I love unusual place names, and the United States is full of them. I like collecting the names and going through the towns. It seems like every year we add some new names to our list. Here are a few of them.
We like Show Low, AZ. I heard that the Show Low Historical Society Museum was fun, so we included this town on an itinerary. It and the town on the Mogollon Rim were fun, and I wrote about both in a blog in the archives called “Show Low’s Community Oriented Museum”. Show Low got its name from a card game called Seven-up where the low card wins. Two men were playing it with a ranch the prize. “If you can show low, you win,” said Clark to Cooley. Cooley turned over the deuce of clubs and stated, “Show Low it is.” and a town where the main street is named Deuce of Clubs happened. The historical society museum is at 561 East Deuce of Clubs.
One time Ruth & I were enjoying Ely, MN before going to Voyageurs National Park. Both were excellent destinations. The town of Embarrass was nearby and kind of on the way to the park. It’s very small with a population of only 30 souls. This was made understandable when I learned that it’s the coldest place in Minnesota. The name derives from the French word embarras which means “to hinder with difficulties”.
A friend and neighbor named Caroline hails from Helper, Utah. Her parents still live there. Helper is the mining town you go through before reaching much-larger Price, UT. We go through it most summers because it on Highway 6 that provides a shortcut between Salt Lake City and Green River. Later we go through Parachute and Rifle, Colorado. Parachute’s origin of name is disputed. Some say that in the 18th century a survey team looking at watershed patterns named it. Both towns are on the Colorado River. Rifle was named for a left-behind gun when a fur-seeking trapper apparently left his rifle along a creek and the developing town was named after it.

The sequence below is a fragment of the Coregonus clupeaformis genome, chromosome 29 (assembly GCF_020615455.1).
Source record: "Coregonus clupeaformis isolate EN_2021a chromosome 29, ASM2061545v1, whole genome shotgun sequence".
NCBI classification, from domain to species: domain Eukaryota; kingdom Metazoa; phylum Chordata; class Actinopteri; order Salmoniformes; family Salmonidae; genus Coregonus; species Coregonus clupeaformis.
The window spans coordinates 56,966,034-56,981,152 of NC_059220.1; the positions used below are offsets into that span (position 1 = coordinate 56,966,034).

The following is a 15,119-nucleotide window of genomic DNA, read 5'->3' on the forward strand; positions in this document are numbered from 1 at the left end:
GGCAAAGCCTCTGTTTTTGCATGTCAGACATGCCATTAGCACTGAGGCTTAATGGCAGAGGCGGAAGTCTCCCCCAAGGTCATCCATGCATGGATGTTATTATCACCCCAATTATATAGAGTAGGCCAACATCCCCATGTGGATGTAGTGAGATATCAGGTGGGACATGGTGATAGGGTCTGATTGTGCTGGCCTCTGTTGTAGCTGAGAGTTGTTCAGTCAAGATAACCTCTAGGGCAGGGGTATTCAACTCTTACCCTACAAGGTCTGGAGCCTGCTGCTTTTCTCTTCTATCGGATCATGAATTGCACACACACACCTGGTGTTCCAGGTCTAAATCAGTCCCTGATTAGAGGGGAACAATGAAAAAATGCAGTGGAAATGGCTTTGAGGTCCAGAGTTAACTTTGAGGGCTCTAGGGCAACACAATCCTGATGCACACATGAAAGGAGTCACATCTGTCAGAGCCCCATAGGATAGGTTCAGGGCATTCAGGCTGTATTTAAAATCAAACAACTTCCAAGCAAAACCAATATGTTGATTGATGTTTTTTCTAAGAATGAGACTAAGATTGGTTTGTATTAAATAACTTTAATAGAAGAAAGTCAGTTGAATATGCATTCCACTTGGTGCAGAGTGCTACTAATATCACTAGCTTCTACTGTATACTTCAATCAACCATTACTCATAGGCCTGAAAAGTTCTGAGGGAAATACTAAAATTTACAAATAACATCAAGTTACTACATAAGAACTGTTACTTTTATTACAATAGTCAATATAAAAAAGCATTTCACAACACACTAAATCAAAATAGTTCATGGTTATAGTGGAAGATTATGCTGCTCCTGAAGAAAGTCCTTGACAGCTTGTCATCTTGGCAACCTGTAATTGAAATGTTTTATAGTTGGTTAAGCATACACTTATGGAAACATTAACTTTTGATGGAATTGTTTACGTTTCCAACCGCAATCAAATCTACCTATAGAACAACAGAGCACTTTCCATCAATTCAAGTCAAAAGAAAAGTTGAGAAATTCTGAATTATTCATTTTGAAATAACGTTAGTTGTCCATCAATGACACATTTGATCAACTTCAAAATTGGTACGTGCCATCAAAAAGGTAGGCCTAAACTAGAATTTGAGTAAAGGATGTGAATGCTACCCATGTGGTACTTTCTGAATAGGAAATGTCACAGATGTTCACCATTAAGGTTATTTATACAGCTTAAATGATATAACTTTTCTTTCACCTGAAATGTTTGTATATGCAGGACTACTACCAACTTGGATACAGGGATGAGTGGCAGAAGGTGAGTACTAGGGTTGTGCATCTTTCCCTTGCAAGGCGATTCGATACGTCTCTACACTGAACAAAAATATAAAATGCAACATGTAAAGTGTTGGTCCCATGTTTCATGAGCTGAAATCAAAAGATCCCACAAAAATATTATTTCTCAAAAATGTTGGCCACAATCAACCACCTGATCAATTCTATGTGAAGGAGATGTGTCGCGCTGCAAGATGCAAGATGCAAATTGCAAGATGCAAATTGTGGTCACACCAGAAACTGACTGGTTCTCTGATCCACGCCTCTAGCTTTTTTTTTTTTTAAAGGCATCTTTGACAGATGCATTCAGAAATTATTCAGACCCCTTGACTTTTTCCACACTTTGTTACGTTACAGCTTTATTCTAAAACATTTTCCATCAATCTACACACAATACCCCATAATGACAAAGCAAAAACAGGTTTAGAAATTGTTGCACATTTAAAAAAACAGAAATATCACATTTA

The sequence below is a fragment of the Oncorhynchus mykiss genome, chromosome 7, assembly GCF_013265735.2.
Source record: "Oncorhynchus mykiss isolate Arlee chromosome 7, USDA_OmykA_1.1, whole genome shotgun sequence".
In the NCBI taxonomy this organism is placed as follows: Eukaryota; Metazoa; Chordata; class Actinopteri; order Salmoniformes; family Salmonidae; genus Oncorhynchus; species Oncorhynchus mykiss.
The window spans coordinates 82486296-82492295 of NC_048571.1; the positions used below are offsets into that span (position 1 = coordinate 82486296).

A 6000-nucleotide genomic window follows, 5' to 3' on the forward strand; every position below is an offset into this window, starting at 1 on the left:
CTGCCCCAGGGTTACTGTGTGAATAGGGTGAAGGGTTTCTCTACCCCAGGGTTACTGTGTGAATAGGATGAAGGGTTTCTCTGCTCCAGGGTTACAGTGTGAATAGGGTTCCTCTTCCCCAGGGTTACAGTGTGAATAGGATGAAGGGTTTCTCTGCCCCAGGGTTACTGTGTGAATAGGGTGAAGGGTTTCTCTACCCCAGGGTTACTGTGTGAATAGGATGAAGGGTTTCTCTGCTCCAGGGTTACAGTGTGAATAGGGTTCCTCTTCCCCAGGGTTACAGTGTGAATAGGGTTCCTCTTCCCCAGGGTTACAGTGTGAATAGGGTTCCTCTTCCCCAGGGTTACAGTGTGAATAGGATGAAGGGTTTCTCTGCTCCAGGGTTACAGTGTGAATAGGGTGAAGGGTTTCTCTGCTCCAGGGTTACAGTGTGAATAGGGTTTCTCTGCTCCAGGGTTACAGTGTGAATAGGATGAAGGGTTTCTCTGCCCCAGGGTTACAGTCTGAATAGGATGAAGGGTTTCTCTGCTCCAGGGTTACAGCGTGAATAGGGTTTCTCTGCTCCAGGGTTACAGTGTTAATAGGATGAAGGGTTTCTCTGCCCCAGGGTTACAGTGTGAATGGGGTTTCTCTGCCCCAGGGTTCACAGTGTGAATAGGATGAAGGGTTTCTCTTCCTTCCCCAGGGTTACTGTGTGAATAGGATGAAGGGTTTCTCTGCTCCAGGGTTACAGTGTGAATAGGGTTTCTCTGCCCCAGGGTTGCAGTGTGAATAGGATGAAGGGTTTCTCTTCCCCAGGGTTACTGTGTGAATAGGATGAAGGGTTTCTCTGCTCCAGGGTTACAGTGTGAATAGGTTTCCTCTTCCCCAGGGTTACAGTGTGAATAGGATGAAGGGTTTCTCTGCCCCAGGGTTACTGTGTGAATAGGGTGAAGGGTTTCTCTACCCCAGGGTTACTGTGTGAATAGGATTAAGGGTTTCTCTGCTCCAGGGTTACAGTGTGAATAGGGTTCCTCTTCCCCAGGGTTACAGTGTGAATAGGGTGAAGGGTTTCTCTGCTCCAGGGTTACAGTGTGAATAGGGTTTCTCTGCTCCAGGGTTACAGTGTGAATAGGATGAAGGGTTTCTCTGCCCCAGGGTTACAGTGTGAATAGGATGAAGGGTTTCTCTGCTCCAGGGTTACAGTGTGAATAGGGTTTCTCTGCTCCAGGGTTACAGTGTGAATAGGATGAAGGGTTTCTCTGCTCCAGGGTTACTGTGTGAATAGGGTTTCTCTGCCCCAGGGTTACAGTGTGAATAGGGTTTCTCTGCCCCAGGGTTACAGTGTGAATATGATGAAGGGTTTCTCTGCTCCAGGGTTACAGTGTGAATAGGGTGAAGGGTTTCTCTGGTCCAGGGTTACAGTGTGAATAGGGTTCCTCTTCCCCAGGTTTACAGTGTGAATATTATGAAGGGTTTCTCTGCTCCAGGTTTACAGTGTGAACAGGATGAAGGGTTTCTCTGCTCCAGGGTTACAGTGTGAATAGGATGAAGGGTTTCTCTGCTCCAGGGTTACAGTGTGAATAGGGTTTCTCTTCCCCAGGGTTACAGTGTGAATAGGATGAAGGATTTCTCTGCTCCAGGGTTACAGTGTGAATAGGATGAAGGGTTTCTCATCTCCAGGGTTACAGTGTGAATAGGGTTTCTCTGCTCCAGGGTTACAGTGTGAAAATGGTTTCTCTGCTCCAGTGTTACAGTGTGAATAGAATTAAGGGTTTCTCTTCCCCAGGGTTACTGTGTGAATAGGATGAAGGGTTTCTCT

Ruth & I live in a community called Camas. Camas is a plant of the lily family with blue flowers and a nutritious onion-like bulb that’s doted on as spring food by Native Americans. Lewis & Clark’s Corps of Discovery craved fibre and gorged on them. The camas roots made them all sick for more than a week. Way north of us on spectacular Highway 20 is a town named Concrete. It sprang up around a Portland Cement Company operation and earned the name Cement City. When we were there the sidewalks were pristine concrete.